Summer has begun, and for Australians, that means time to get excited about the Cricket. For the past few years one of the fastest growing forms of cricket has been Twenty20 cricket, and more specifically within Australia, the Big Bash League, or BBL. For those unfamiliar with this type of cricket, it’s a fast-paced version of the sport, designed to create lots of action, by players hitting lots of runs in a short amount of time, and becomes a bit of a rollercoaster with many games having very close finishes. It was only a matter of time before we had this translated into a video game, and here we have it, in Big Bash Boom.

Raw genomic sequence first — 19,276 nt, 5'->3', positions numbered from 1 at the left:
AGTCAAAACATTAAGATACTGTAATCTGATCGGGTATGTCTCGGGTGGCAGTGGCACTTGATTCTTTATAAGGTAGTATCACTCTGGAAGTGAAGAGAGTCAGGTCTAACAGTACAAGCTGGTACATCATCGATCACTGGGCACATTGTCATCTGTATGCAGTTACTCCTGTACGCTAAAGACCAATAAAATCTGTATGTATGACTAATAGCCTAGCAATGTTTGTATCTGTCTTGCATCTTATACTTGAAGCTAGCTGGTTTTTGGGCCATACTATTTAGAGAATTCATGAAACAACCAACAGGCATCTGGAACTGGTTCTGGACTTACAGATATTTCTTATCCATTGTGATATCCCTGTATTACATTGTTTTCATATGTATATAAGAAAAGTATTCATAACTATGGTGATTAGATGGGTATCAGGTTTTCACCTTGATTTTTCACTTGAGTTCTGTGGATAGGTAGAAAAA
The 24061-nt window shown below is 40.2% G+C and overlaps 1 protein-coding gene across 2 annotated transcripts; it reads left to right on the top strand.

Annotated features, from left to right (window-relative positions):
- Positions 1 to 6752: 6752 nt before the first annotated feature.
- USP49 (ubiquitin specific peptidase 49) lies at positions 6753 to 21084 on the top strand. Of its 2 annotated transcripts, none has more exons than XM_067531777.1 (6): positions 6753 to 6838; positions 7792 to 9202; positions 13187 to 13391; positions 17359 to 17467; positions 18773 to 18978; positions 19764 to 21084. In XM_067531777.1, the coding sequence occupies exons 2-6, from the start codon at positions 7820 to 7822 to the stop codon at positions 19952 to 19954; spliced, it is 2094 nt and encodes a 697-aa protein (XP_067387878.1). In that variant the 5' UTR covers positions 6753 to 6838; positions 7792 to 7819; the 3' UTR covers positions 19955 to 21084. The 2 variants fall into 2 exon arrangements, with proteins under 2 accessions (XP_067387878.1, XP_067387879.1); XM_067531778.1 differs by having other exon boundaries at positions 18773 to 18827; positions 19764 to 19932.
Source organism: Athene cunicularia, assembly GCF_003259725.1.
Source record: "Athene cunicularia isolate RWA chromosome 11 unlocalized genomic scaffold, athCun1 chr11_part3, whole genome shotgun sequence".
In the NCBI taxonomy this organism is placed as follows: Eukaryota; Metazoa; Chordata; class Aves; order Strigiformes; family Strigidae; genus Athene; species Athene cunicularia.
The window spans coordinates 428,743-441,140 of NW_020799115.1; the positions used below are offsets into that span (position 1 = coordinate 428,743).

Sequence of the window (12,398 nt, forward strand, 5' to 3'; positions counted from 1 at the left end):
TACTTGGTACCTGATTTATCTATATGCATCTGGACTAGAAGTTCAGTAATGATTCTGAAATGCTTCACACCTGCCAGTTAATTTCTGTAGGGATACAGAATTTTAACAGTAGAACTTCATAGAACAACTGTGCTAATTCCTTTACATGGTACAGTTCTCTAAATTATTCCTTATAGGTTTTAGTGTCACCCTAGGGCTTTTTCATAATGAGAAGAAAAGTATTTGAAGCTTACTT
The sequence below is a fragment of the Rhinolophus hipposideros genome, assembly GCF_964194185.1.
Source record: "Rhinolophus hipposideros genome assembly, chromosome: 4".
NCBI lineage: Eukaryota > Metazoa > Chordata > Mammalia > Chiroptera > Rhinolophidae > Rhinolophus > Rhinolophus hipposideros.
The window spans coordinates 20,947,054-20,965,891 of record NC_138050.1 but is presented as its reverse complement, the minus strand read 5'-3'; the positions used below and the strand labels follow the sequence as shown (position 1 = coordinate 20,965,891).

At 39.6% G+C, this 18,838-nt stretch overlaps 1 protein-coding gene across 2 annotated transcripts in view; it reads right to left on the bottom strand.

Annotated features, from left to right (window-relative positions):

When reviewing sports sim games, you generally compare it to its counterparts, but given this isn’t a full Cricket simulation, and an arcade take on the sport, the best thing to compare it to, is 2K’s recently released NBA Playgrounds 2. Unlike Playgrounds, Big Bash Boom doesn’t block players behind a paywall of micro transactions, but instead offers a host of cosmetic items to be unlocked by grinding through the game’s in game currency. These cosmetic items include, different hats, helmets, and bats for individual players, and then a host of emotes, or as the game calls them celebrations, for you to flaunt on the field after taking a wicket or hitting a six.